However, this focus on Spector’s work obscured two important issues about Let It Be... Naked: one, that the album’s title was so bad that it’s difficult to use it in ordinary conversation; the other, that although the album had been improved substantially by stripping it down, it had benefited just as much from the tracklisting being rearranged.

No amount of polishing and shuffling can disguise the fact that this isn’t a strong collection of Beatles tracks. In his haste to get The Beatles started on a new project, McCartney harried the group into the rehearsal studio just ten weeks after wrapping a 30-track double album, and it shows. Lennon’s three-and-a-half songs on the original album include one that was over a year old and had apparently been abandoned by the rest of the group (‘Across The Universe’) and one that had been written in 1957 and been abortively recorded at the ‘From Me To You’ session in 1963 (‘One After 909’, which cops the skiffle style so completely it even has a railway-themed lyric). And of the other one-and-a-half, ‘Dig A Pony’ seems to be a cunning steal from Joe Cocker’s radically reworked cover of ‘With A Little Help From My Friends’, released in October 1968. So the tracks aren’t top-drawer. But just as a film can be made or ruined in the edit, an album can be made or ruined in the sequencing.

‘Two Of Us’ is a good opener, but ‘Across The Universe’ kills the pace of the album early on, whilst the two most melodramatic tracks – ‘I Me Mine’ and ‘Let It Be’ – are used up too soon. The second side also begins well but badly loses its way – ‘For You Blue’ doesn’t really go anywhere and is a terrible choice for the penultimate track. ‘Get Back’ is a logical choice for the closer – it was the last song they played at the rooftop gig – but Spector’s odd decision to lop the end off means the album peters out in an anticlimactic splutter.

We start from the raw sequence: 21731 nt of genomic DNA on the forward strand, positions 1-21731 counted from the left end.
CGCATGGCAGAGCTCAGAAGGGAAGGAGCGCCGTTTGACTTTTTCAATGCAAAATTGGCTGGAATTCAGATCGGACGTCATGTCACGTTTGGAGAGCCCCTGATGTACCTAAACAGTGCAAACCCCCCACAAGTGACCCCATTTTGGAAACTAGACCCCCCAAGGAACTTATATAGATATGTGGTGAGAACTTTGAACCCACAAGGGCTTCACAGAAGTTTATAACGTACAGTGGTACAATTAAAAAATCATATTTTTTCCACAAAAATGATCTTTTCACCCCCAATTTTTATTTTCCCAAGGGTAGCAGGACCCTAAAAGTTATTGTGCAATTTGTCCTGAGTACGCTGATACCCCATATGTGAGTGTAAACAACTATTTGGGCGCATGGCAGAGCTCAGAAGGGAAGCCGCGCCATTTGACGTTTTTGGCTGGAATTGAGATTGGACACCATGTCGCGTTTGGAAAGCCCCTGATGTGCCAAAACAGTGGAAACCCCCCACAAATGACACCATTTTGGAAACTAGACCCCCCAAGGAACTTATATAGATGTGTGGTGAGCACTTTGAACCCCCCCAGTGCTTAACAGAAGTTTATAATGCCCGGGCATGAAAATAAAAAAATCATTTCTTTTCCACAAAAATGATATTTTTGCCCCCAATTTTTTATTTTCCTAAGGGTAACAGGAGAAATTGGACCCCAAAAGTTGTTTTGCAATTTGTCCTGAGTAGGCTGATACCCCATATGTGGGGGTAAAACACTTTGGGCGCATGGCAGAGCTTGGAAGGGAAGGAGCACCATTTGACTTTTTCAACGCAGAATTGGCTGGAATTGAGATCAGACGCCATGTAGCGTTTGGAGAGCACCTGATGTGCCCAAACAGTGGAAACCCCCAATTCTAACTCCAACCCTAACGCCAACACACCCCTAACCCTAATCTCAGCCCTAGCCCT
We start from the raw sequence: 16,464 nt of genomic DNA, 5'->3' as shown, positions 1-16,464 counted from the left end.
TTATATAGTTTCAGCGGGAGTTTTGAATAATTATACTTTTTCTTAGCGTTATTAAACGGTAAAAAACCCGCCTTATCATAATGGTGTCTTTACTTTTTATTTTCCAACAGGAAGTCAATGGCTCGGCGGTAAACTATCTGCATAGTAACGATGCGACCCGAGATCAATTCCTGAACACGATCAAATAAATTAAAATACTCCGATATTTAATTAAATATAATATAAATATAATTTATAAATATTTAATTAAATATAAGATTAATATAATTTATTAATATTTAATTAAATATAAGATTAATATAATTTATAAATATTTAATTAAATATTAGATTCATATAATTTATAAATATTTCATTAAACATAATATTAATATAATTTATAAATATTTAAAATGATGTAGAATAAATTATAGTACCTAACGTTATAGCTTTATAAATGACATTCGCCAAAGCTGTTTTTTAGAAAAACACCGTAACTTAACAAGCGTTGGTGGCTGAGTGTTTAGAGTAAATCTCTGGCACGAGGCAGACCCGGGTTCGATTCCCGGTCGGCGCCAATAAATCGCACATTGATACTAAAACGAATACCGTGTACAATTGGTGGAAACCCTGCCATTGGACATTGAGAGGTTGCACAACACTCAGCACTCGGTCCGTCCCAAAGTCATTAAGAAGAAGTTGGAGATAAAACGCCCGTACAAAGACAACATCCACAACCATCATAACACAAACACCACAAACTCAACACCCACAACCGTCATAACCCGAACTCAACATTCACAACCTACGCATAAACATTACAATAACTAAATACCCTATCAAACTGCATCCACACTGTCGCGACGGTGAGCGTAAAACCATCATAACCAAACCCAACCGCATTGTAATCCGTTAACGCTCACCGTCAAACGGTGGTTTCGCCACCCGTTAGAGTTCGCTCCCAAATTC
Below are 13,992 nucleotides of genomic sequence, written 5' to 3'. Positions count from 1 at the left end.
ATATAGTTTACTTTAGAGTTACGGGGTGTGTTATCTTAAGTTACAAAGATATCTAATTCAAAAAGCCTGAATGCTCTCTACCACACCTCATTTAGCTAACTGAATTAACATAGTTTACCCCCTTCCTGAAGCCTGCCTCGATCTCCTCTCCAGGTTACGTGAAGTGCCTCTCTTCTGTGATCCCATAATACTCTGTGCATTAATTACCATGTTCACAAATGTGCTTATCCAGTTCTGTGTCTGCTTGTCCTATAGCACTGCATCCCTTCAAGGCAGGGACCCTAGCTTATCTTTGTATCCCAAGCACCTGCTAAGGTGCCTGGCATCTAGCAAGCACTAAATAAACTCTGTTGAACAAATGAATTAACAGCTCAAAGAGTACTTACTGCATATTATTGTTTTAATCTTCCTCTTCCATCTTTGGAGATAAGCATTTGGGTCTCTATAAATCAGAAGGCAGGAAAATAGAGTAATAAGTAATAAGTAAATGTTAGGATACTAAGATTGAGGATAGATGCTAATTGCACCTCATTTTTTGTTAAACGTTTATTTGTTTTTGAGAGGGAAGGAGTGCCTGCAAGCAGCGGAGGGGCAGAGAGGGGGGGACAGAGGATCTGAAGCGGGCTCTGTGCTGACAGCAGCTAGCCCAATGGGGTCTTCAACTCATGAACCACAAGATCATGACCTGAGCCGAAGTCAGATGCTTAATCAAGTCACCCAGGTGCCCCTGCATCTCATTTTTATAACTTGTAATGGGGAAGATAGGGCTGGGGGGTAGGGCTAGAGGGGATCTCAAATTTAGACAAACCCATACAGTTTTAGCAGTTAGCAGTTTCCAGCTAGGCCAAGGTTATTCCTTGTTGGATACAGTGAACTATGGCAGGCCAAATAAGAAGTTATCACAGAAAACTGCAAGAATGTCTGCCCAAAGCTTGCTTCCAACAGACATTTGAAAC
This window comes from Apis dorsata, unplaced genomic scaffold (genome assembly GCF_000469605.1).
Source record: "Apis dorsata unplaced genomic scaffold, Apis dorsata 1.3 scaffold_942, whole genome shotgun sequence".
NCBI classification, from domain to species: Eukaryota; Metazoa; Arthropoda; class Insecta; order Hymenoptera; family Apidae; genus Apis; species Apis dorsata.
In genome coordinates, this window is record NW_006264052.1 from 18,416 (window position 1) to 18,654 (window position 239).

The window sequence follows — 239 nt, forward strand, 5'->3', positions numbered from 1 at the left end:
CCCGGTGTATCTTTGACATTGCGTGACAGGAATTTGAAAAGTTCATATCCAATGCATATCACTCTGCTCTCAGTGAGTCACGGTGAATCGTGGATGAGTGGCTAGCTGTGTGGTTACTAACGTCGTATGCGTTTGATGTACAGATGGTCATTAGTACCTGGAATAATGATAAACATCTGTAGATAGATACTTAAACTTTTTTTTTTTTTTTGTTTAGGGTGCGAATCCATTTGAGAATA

Also, whilst the studio chatter is entertaining in itself it breaks up the flow of the album. The false start on ‘Dig A Pony’ deflates the entire track, and Lennon’s comment before ‘Let It Be’ is snide mockery of a song he wasn’t keen on (admittedly it’s a poor man’s ‘Hey Jude’, but still a very good song. It has also been widely misinterpreted – ‘mother Mary’ is not the Virgin Mary, but McCartney’s dead mother, whose name was Mary). The chatter is all Lennon, and he seems to have been responsible for the final sequencing. Given that he later suggested he was glad the album had blown the Beatles ‘myth’, I wonder if he arsed it up on purpose (Ian MacDonald also suggests that Lennon was responsible for okaying the use of the dodgy take of ‘The Long And Winding Road’, when McCartney could easily have been called in to redub Lennon’s inept bass-playing).

This project originally had a clear focus – to create a stripped-back album of live performances – but the finished product seems totally unsure of what it’s trying to be. The studio chatter gives it a ‘documentary’ feel which reflects the film it’s meant to be a soundtrack for – but Spector’s heavy overdubs on ‘Across The Universe’, ‘I Me Mine’ and ‘The Long And Winding Road’ work against this aesthetic and are nothing like the music heard in the film. Several attempts were made at compiling an album from the tapes, including drafts that featured McCartney’s ‘Teddy Boy’ (included on Anthology 3) and a brief cover of ‘Save The Last Dance For Me’ (bafflingly left off Anthology 3), and they still made a hash of it. The Beatles always left sequencing to George Martin, and when you see what happened when he wasn’t involved you realise how good at it he was.